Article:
Yet another downside to this year—two of our dogs have terminal cancer, and there is a strong possibility that one will need to be put to sleep within a few weeks of the New Year; the other is acting fine—just keeping an eye on her eating habits, and once she stops eating at least eighty percent of her food daily, I’ll have to think about putting her to sleep as well. Cancer sucks no matter who develops it—I think it’s worse with pets because they can’t communicate with us their pain (with the exceptions of yelps and barking/meowing) or whether or not they want to take the medicine.

This is why with my dog (who has had a great long life—if we can keep things under control, she might reach her sixteenth birthday in May), I decided that she wasn’t going to be treated, since the treatment plan is similar to what humans go through for the same type of cancer. If I’m ever diagnosed with cancer, I’m asking how long do I have and then trying to knock things off the bucket list—there won’t be a treatment plan (side effect of being a scientist and knowing that even the “best” drug has off target side effects).

I’ve managed to read numerous different books in the area of personal development, and am going to try to incorporate what I’ve read into my day-to-day life more this coming year and be more productive.


Personal and professional development books that I’ve read since August:

Declutter your mind: how to stop worrying, relieve anxiety, and eliminate negative thinking by S.J. Scott and Barrie Davenport

23 Anti-Procrastination Habits: How to stop being lazy and overcome your procrastination by S.J. Scott

52 Small Changes: One Year to a Happier, Healthier You by Brett Blumenthal

Rise Sister Rise: A guide to unleashing the wild woman within by Rebecca Campbell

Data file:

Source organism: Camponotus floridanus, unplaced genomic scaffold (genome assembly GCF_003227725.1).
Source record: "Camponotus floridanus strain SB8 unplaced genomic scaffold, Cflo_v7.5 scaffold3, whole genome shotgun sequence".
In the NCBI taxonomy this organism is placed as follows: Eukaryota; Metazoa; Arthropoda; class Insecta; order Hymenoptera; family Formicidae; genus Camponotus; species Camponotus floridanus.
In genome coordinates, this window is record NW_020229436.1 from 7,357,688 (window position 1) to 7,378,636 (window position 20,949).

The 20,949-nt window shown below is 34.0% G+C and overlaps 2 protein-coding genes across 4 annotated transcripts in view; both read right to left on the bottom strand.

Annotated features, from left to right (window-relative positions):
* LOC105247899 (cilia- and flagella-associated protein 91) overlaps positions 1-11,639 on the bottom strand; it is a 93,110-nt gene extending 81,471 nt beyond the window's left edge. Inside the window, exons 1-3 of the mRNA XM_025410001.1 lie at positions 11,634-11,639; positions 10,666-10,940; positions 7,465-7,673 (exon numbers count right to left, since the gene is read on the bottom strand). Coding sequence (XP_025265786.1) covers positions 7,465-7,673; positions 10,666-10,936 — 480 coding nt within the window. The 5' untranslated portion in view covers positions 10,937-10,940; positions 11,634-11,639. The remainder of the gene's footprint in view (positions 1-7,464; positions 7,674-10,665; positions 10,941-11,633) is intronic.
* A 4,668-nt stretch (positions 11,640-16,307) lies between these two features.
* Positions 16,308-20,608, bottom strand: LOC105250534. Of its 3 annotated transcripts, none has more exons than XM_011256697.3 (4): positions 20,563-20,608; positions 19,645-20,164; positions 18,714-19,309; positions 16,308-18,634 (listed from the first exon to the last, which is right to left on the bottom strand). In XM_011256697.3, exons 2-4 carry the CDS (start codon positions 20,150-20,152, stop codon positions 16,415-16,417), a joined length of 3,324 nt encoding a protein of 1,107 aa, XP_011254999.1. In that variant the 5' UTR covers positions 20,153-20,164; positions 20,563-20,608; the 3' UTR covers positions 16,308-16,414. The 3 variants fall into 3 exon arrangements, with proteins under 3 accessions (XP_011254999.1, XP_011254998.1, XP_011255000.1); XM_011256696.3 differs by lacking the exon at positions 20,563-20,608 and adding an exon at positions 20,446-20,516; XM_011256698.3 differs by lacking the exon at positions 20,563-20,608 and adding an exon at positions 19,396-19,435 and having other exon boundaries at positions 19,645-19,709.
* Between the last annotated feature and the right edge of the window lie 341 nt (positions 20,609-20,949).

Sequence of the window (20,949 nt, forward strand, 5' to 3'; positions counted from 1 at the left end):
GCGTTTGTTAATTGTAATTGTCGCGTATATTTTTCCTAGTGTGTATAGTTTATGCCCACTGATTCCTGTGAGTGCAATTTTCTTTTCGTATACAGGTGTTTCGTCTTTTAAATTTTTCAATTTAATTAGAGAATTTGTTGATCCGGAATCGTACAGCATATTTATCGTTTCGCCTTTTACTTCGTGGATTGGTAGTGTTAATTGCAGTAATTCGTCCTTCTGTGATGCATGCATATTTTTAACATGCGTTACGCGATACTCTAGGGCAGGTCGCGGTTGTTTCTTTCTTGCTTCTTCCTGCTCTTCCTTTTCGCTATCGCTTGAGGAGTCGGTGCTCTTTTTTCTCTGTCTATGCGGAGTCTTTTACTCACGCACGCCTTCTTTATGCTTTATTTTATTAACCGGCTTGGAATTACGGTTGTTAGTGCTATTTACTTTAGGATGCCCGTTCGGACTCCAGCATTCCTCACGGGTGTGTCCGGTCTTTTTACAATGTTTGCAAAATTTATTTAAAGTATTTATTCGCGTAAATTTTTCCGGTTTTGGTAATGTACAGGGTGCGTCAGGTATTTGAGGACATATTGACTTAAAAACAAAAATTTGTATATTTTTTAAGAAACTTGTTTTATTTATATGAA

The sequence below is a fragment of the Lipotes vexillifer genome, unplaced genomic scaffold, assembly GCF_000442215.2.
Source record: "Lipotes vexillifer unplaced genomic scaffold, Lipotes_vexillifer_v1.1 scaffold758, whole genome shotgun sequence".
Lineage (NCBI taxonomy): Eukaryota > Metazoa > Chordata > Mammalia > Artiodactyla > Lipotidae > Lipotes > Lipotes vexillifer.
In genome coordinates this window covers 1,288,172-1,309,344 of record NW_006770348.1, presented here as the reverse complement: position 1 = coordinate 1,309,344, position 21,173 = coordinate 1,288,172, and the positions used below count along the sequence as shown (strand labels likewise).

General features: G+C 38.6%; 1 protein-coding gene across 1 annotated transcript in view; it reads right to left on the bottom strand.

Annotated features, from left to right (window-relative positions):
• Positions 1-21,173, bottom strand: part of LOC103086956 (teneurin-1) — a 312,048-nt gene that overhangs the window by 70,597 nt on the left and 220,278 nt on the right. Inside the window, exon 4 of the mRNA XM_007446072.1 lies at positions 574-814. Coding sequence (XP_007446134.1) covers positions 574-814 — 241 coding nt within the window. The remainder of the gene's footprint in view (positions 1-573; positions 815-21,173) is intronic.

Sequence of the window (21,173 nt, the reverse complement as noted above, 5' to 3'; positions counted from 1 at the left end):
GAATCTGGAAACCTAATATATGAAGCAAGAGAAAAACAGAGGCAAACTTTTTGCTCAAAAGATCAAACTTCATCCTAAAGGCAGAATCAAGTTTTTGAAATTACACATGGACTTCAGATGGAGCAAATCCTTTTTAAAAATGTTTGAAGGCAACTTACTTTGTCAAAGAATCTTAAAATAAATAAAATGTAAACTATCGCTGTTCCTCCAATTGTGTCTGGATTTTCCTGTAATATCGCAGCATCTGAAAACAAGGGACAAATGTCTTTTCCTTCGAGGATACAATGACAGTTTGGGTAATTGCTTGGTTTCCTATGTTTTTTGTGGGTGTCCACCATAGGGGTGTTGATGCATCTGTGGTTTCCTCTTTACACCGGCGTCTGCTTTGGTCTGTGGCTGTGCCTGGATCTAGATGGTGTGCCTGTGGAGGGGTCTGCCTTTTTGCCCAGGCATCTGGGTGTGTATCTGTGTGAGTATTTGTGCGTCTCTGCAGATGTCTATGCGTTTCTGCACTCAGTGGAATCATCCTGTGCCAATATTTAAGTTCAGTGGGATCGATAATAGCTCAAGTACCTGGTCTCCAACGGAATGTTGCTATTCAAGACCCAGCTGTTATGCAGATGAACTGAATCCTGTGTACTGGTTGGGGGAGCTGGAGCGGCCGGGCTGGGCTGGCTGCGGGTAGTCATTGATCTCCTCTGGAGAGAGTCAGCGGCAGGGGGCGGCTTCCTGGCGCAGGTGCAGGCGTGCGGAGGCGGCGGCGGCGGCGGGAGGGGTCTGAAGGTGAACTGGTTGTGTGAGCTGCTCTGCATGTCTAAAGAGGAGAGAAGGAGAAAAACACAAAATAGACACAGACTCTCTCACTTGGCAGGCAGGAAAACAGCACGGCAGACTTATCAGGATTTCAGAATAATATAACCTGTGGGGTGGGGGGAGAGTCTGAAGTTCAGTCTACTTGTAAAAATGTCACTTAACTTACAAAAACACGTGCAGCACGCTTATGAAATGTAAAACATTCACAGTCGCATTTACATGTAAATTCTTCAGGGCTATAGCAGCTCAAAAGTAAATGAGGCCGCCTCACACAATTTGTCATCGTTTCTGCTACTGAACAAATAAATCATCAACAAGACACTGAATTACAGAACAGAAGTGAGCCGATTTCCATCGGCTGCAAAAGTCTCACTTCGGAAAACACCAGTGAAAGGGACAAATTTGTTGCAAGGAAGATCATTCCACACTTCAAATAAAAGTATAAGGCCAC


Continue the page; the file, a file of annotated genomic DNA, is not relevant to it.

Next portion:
Light is the New Black: A guide to remembering your souls calling and working your light by Rebecca Campbell.

Moonology: Plan and predict your way to joy, health and abundance with the magic of lunar cycles by Yasmin Boland.

Big Magic: Creative Living Beyond Fear by Elizabeth Gilbert

Budget like a pro: Manage your money, pay off your debt, and walk the road of financial independence. Personal Finance Made Easy. by Zoe McKey

Minimalist Budget: Simple strategies on how to save more, spend less, and curb spending temptations (without living on ramen) by Zoe McKey

Minimalist Makeover: Four easy step-by-step strategies to simplify your life just as much as you want by Zoe McKey

More with Less: How to declutter your home without sacrificing comfort and coziness—a unique minimalist makeover approach by Michelle Moore

I’m also reading several other books as well and should hopefully be done with those in the next week or so (gotta love having a kindle to where you can go between different books depending on what your mood currently is):

Science Blogging the Essential guide (I’m about 40% through this book)

Happy Woman, Happy World by Berte Chelette (I’m about 15% through this book)

Rewire Your Habits by Zoe McKay (I’m about 20% through this book)

Black Hole Focus by Isiah Hankel (I’m about 70% done with this book).


Looking back fitness wise, I realized that the only thing I really managed to do is almost get through a new workout program: The Shift Shop in August. I realize that I have a tendency to start strong, and then something happens in early spring and I lose momentum, and then it takes awhile to gain it back, and then close to the end of the year I lose it again. So instead of trying to set a list of New Year’s Resolutions, I’m going to go with a 101+ goal list, improving my level 10 life, and trying to put together an individual personal and professional development plan—so yes there will be goals (or resolutions if you want to call them that), but divided into different categories, so I can try to have a well balanced & productive year—not just focus on one or two things and end up doing nothing all year again.


Going to end the year with these three quotes that I found on pinterest:

Know this: You can start over each morning.

Difficult Roads often lead to Beautiful Destinations.

Never be afraid to try something new because life gets boring when you stay within the limits of what you already know.


Here is to 2018—may it be a better year than 2017, more happiness, joy, and adventures to come.